Hospitals distributed an online link or a QR code for the study survey to the clinical staff via email or pay slip. The invitation to participate in the anonymous online survey contained information on the procedure and objectives of the study, the voluntary nature of study participation and data protection. Since there was no direct contact with the respondents and the survey was anonymous, we were not able to obtain a "classic" personal consent form. If the addressees agreed to participate in the study, they could click on the link or scan the QR code. As usual in such anonymous surveys, participation after detailed information had been provided was interpreted as declaration of consent. All methods were carried out in accordance with relevant guidelines and regulations. The consent procedure was approved by the Ethics Commission of the Charité – Universitätsmedizin Berlin and the Data Protection Officer of the Charité – Universitätsmedizin Berlin.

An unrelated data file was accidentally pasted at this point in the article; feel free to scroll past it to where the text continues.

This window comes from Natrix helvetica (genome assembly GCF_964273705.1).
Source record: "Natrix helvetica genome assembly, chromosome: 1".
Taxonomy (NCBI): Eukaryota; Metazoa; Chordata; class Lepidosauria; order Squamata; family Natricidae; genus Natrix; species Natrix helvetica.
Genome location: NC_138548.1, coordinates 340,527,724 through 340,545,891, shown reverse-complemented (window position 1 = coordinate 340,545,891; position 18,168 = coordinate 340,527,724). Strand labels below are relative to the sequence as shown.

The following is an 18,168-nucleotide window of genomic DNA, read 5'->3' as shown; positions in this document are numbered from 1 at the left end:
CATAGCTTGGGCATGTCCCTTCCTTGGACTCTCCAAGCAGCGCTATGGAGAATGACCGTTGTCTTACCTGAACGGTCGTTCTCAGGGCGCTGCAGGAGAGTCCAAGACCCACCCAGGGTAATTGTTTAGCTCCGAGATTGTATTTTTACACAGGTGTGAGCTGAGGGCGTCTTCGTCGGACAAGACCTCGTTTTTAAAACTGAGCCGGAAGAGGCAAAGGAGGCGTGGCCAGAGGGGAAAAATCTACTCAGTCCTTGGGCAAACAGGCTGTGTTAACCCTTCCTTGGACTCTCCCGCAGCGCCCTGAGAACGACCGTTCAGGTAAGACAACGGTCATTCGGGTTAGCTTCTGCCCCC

This study received the approval both of the Ethics Commission of the Charité – Universitätsmedizin Berlin (EA1/062/18) and the Data Protection Officer of the Charité – Universitätsmedizin Berlin.
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Schenk, L., Sonntag, PT., Beck, P. et al. Organisational and staff-related effects on cultural competence in the hospital setting: a cross-sectional online survey of nursing and medical staff. BMC Health Serv Res 22, 644 (2022). https://doi.org/10.1186/s12913-022-07947-x